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Some Business Buyers Hire, Pay Own Brokers

July 27, 1986|LINDA LIPMAN | Special to The Times and Lipman is a San Diego free-lance writer. and

Who pays the commercial or industrial real estate broker's commission? If you answered "The seller, of course," you may not be completely correct.

The documents to a traditional real estate transaction call for the broker's commission to be deducted from the seller's proceeds. But what's the reality?

"Everyone knows that the tenant pays the commission over the term of his lease," said Michael Epsteen, a Santa Monica commercial broker who represents such retail chains as Kids Mart, Ross Stores and C&R Clothiers. "However, most tenants find it unacceptable to pay a broker for real estate services, even though they are charged for those costs anyway in their lease."

Epsteen has "earned the status" of being the retailers' exclusive broker in Southern California by helping his clients develop their business concept, locating sites, negotiating leases and acquiring legal resources. He is paid for all these services by the shopping center, which pays a commission to its own exclusive leasing broker. Epsteen then negotiates a commission split.

Some retailers that are not locally based select an exclusive broker and pay him themselves.

Steve Soboroff, another Santa Monica commercial broker, represents chains in this manner. "We act as the real estate department for our tenants," said Soboroff, who represents Best Products, Oshman Sporting Goods and Circuit City, among others. Some clients pay him a retainer, while others pay a fixed fee for each location.

"I'm more effective this way," said Soboroff. "I can get my clients locations because I don't have to ask the landlord for a commission. It also helps my credibility with the landlord. He knows I have a serious client because the client is paying me."

When Circuit City Stores (based in Richmond, Va.) decided to expand to the California market last year, real estate manager Ben Cummings believed the 78-store chain needed an exclusive broker.

"We were 3,000 miles away and have only two full-time people in our real estate department," Cummings said. "We knew we wanted to expand rapidly in Los Angeles, and it would be difficult if we didn't have someone who was a national retail specialist there who could give us about 50% of his time."

Cummings turned to Soboroff to negotiate 14 leased sites in the Los Angeles area. Circuit City paid Soboroff a fixed fee for each location.

"By paying the 'commission,' we got someone who is 100% interested in us and who can work for us without having to worry about how or if he's going to be paid," Cummings said.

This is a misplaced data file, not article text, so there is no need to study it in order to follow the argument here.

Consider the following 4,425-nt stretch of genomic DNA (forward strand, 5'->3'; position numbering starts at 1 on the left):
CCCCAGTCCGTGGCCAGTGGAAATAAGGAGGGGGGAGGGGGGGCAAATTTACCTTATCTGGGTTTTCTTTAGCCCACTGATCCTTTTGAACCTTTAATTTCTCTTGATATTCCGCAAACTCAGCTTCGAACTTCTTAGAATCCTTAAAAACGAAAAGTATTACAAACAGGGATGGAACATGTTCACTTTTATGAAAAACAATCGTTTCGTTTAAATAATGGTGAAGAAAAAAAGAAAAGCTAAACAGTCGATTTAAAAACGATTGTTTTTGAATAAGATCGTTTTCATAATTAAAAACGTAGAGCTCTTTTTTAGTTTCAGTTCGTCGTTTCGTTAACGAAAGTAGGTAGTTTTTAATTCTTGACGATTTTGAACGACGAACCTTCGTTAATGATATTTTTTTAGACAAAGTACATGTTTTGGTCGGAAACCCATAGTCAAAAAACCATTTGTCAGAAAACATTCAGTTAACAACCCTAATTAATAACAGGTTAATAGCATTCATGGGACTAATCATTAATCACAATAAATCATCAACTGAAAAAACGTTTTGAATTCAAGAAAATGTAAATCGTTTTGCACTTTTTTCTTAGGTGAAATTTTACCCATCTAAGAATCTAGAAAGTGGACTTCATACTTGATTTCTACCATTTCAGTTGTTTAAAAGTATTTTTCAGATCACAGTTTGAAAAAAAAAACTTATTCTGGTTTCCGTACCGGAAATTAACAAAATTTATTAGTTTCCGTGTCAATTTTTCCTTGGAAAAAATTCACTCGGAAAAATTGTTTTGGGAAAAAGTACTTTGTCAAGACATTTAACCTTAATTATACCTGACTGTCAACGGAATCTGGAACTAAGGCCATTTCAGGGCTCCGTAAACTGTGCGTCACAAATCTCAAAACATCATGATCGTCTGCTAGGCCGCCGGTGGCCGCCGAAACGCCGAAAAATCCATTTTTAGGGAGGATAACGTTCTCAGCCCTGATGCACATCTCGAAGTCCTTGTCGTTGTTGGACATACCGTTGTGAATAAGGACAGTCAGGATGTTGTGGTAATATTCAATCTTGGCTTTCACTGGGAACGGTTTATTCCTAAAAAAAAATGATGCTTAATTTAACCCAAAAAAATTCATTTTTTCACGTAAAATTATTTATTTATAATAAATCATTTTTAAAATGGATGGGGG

In the typical transaction, when the seller pays the buyer's broker as well as his own, it's often unclear who represents whom.

"There's always been confusion as to who the buyer's broker represents when he's paid by the seller (through a listing broker)," said Los Angeles real estate attorney Steve Claman. "But when the buyer has his own agent and pays him directly with an express agreement to that effect, the relationship is clear."

Usually, the documents (just like exclusive listing agreements) specify that the buyer will work exclusively with a broker for a certain period and during that time, the broker will show him properties that meet his requirements.

Claman said that more sophisticated commercial and industrial real estate buyers are using buyer-broker documents more frequently so that both the buyer and the broker are protected.

"If the buyer establishes this arrangement, he truly has someone on his side--not someone with divided loyalty--and the broker knows he will be paid for his efforts if the deal closes," Claman said.

For industrial clients, who don't look for a number of new sites all at once, such as retailers, the concern for exclusive representation may be confidentiality.

"Frequently, the buyer doesn't want his identity revealed to the seller," Stuart Klabin, an industrial broker in Inglewood, explained. "The buyer may have a high profile. If the seller knew who he was, the seller might try to get a much higher price. In that case, we might use our own name as the buyer (for an undisclosed principal)."

This is an example of the type of service that Klabin provides if he is the buyer's exclusive representative and is compensated as such. Klabin added that these arrangements must provide full disclosure (who is paying the broker) to both parties and that the buyer's broker should never represent the seller as well.

Another reason an industrial buyer may want an exclusive broker is "technical expertise."

Klabin said, "Typically these buyers have property needs that are difficult to define. A myriad of building, safety and fire codes must be considered, and the broker must be thoroughly familiar with these requirements."

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